As extreme explorer Victor Vescovo continues his round-the-world expedition to become the first person to descend to the five deepest points in the Earth’s five oceans using the custom-built deep submergence vehicle 'Limiting Factor', it prompts the question: ‘Do we know as much about the deepest places on our planet as we thought?’
The best global maps of the oceans have a resolution of 30 arc-second grid cells (926m at the equator). Approximately 82% of the grid cells do not include a single depth measurement (Weatherall et al., 2015), and the percentage of the seafloor that has been directly measured by echo sounders is likely to be less than 18% (Mayer et al., 2018).
The Five Deeps Expedition
The recently launched Five Deeps Expedition is a round-the-world trip on a dedicated research vessel equipped with a full-ocean-depth manned submersible and supporting landers. The aim is to send Victor Vescovo, the architect of the expedition, to the deepest point in each of the five oceans within one year.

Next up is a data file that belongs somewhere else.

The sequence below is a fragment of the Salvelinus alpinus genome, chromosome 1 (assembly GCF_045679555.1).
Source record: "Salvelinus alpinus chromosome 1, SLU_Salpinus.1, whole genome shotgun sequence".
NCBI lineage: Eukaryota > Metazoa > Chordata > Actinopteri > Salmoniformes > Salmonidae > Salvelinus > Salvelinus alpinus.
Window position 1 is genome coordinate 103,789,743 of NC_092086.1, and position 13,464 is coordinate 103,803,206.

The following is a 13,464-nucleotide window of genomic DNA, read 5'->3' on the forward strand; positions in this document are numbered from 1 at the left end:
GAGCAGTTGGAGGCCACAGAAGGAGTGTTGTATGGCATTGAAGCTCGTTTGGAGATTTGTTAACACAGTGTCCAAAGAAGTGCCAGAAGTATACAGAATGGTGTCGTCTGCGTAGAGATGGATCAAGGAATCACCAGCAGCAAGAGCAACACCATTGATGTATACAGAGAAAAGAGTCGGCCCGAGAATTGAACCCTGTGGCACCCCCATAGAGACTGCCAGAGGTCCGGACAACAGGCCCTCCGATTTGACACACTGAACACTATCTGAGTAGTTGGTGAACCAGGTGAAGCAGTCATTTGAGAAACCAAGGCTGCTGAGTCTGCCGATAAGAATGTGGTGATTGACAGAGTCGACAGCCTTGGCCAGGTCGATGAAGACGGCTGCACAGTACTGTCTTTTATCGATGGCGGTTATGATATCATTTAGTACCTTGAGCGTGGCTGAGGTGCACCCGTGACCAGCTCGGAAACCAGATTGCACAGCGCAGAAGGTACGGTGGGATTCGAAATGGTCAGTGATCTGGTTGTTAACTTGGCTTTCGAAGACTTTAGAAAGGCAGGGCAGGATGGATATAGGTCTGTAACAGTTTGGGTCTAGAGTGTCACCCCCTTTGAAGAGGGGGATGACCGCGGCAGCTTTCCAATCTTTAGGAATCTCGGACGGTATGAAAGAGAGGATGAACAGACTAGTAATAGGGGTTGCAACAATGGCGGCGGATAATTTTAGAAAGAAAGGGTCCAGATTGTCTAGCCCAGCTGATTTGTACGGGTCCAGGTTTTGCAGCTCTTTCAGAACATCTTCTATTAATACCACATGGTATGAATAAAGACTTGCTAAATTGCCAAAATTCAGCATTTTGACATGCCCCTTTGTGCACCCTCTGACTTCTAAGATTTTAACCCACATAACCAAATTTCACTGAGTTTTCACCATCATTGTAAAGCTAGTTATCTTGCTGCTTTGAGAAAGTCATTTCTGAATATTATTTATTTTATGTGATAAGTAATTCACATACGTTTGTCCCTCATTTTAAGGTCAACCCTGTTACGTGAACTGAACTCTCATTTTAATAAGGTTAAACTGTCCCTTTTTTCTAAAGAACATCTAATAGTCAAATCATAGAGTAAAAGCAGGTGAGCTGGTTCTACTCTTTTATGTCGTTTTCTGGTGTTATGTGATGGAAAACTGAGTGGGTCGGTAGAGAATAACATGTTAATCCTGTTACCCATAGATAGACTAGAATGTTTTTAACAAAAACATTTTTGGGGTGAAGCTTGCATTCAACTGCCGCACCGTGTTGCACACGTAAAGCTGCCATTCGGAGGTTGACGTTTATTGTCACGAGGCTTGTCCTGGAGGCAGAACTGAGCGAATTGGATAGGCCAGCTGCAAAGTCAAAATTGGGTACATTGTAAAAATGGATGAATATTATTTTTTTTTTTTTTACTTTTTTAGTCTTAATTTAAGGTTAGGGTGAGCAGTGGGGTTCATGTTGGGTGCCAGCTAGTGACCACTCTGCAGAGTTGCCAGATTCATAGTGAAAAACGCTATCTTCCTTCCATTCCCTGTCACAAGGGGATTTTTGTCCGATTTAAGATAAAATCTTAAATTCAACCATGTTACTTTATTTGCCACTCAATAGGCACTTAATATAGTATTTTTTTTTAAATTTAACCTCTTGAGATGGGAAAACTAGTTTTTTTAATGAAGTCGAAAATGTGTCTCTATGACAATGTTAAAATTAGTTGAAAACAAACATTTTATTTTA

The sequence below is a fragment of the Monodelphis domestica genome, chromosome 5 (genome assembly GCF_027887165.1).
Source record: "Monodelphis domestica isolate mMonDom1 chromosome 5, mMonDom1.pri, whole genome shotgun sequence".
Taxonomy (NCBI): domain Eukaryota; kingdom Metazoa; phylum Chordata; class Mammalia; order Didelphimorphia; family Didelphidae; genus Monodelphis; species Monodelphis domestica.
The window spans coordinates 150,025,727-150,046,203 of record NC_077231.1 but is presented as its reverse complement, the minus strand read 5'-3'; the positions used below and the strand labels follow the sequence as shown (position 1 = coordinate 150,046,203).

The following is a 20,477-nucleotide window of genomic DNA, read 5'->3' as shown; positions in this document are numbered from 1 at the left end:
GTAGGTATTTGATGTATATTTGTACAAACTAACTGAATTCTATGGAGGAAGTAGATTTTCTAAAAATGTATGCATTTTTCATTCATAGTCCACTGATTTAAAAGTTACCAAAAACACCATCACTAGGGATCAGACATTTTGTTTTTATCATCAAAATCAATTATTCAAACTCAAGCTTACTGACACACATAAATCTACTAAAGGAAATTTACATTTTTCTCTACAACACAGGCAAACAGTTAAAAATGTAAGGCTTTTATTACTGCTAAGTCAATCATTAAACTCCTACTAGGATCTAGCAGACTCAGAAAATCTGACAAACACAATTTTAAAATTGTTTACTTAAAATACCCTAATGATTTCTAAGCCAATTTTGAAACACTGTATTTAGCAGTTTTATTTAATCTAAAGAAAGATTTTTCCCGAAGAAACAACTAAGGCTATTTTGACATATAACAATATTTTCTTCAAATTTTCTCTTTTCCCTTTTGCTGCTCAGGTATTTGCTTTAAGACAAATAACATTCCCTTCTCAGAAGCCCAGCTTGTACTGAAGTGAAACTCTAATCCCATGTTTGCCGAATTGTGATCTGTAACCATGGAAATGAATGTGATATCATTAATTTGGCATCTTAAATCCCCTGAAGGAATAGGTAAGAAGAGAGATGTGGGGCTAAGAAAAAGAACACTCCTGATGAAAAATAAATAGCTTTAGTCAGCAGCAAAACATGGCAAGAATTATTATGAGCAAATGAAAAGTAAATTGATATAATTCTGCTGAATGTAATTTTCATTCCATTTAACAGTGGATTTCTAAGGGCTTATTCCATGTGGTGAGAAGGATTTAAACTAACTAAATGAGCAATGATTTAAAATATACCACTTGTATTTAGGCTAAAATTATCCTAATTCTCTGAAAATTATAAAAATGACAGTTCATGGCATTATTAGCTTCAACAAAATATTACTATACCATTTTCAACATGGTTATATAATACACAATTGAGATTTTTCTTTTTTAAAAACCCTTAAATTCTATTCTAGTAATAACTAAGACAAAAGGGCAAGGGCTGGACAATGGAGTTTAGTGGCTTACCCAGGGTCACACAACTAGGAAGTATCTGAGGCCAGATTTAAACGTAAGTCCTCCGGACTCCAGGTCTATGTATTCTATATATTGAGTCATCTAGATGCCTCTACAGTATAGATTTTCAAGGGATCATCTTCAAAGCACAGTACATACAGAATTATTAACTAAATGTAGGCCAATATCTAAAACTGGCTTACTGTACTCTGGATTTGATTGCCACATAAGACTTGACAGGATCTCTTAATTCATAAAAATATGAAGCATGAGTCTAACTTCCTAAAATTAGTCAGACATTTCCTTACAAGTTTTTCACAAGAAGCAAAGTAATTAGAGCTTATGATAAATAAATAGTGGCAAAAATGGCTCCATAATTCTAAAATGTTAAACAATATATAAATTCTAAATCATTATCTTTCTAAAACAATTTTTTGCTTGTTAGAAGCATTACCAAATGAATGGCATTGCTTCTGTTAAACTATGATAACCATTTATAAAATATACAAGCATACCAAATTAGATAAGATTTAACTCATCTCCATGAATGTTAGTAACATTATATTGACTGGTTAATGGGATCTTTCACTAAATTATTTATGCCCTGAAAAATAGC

The expedition includes Vescovo’s own company Caladan Oceanic LLC, Florida-based submarine manufacturer Triton Submarines LLC, scientists from the UK’s Newcastle University and the British Geological Survey, expedition company EYOS Expeditions, and the British documentary makers Atlantic Productions.
Two-person Deep Submergence Vehicle
The primary mission is for Vescovo to dive alone to the deepest point in the Arctic, Atlantic, Pacific, Indian and Southern oceans. The expedition centres around the deep submergence support vessel (DSSV) Pressure Drop which is fitted with a state-of-the-art Kongsberg EM124 multibeam echosounder system, the newly designed and constructed two-person deep submergence vehicle (DSV) Limiting Factor and three full-ocean-depth lander systems to complement the scientific outputs of each dive and to act as sub-navigation points at depth.
Comprehensive Science Component
Although exploring the five deeps is the primary mission, the expedition has a broader remit with a comprehensive science component including a collaboration with the Seabed 2030 initiative. Seabed 2030 is a collaborative project between the Nippon Foundation and General Bathymetric Chart of the Oceans (GEBCO) that will bring together all available bathymetric data to produce the definitive map of the world’s ocean floor by 2030.
Read more on the expedition in the May/June issue of Hydro International (both in print and online) and subscribe to our weekly newsletter to get regular updates on the Five Deep Expedition.